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If we look at the corporate environment, we can see that there are users and external workers using mobile devices that are present within the corporate workspace. Secure authentication must be available for these devices. It is important both that users can authenticate themselves and that the organization can trust that a particular user is authenticated and can be granted access to secure documents and corporate emails.
Identity management is one of the key elements needed for each organization to remain secure. Organizations are looking to consolidate their authentication into dedicated identity providers with flexible options, such as Multi-Factor Authentication (MFA). Another consideration is the reduction of risk via federated solutions, in which the applications do not have to handle credentials directly.
vSphere Identity Federation (VIF) uses industrystandard protocols such as OIDC and OAuth 2.0 to connect to these systems and to participate in the corporate and identity solution. OpenID Connect (OIDC) is an authentication protocol based on the OAuth 2.0 specifications. It uses simple JSON Web Tokens (JWT). OAuth 2.0 is a protocol that allows a user to grant limited access to their resources on one site or to a different site without the need to expose their credentials at any time.
The traditional link between vCenter Server and Microsoft Active Directory (AD) is no longer used if you use vCenter Identity Federation.
When Active Directory Federation Services (ADFS) are configured and users try to connect to vCenter, they are redirected to ADFS, which prompts the users for login credentials. After successful authentication, the users receive a token that enables them to do their work as before. The token-based service is an industry standard now, so vCenter will be able to use the same system as other applications and systems.
The process looks like this:
vSphere Identity Federation will basically allows you to connect your vCenter Server to an external identity provider that supports OAuth 2.0, so you can log in to vCenter Server with the corporate identity using this enhanced single sign-on (SSO) and multi-factor authentication (MFA) method.
In this initial release, vSphere and ADFS will support some additional providers, such as Azure AD, PingID, Okta, vIDM, and others.
How to configure vCenter with ADFS
The configuration of vCenter Identity federationhas three principal phases:
- Creating an application group on the Microsoft ADFS server and configuring it for vCenter Server
- Creating an identity provider via the vCenter SSO Administration configuration page
- Configuring group membership in vCenter to provide authorization for users within the ADFS domain
After all this is done, users will be able to log in to vCenter and be redirected for authentication via ADFS and the corporate portal.
There will be a new wizard that will allow you to configure identity federation with Microsoft ADFS. To configure vCenter identity federation, you must go to the Single Sign-On configuration page and add a new identity source in the Identity Sources pane.
In order to make the configuration work, you'll need to configure the ADFS server before you start the wizard in your vCenter.
You'll need to create an OpenID Connect configuration, which is known as an application group. This group comprises a server application and API components, which together specify the connection details for vCenter Server. vCenter Server then uses those details as a trust and can communicate with the ADFS server.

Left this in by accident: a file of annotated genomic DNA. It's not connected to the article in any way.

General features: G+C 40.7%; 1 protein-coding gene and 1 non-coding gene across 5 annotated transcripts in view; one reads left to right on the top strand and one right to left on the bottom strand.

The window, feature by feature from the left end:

After you create the application group on the ADFS server, you can return to the vCenter Server and launch the wizard. Note that the detailed configuration of the vCenter identity federation and ADFS is outside the scope of this post.
Other configurations are also needed, such as users and group configuration, as well as permission configuration within the vCenter SSO Administration section.
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vCenter Identity Federation will allows better, more secure authentication with the possibility of leveraging MFA. Organizations will have a more robust way to protect access to resources and allow external workers on mobile devices to authenticate more securely. Enterprise admins will be able to configure vCenter Identity federation as standards-based federated authentication method with enterprise identity providers. vCenter Server will basically delegate the user/password management to the enterprise identity provider that is used by the specific organization or enterprise.
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Great article, thanks.
I have couple of questions,
1. does redirection happens to ADFS (MFA) as soon as we entered vCenter FQDN on web browser? or still we need to enter credentials on vCenter server login page and gets redirected to ADFS ?
2. Can we still use firstname.lastname@example.org account to login? How MFA is leveraged to login as SSO admin?
1. Still need to enter the userid/account portion. Depending on the suffix authentication proceeds locally (for "vsphere.local" (or whatever was chosen during instalation), or is redirected to the ADFS login page
Is there a way to exclude AD based service accounts? Just trying to understand how you handle service accounts used for monitoring and backup applications, for example. Also, how does this work with PowerCLI?
We don't use ADFS, but we do use Azure AD. Can vCenter 7.0 directly use Azure AD as an IdP, or does it require ADFS as an intermediary?
We don’t use ADFS, but we do use Azure AD. Can vCenter 7.0 directly use Azure AD as an IdP, or does it require ADFS as an intermediary?
Same situation – Any luck